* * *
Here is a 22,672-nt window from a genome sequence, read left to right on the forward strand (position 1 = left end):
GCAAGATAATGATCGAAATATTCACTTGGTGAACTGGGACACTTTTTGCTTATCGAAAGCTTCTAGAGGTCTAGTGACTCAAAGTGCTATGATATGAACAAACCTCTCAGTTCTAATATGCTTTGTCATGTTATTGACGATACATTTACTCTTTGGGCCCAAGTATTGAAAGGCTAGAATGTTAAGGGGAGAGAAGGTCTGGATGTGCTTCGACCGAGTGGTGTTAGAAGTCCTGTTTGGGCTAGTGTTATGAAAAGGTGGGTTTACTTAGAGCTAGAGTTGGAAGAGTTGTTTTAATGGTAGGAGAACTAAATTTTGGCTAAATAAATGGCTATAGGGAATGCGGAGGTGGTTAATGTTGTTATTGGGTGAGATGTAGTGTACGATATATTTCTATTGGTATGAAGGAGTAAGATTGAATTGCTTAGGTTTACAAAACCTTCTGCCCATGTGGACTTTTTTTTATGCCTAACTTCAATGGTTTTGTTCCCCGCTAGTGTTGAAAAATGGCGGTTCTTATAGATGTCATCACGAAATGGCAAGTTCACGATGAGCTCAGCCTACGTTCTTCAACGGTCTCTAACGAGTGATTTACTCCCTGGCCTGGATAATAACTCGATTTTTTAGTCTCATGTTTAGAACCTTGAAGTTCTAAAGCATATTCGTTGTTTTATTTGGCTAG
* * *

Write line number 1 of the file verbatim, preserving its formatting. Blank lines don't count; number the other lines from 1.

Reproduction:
Here is a 22,672-nt window from a genome sequence, read left to right on the forward strand (position 1 = left end):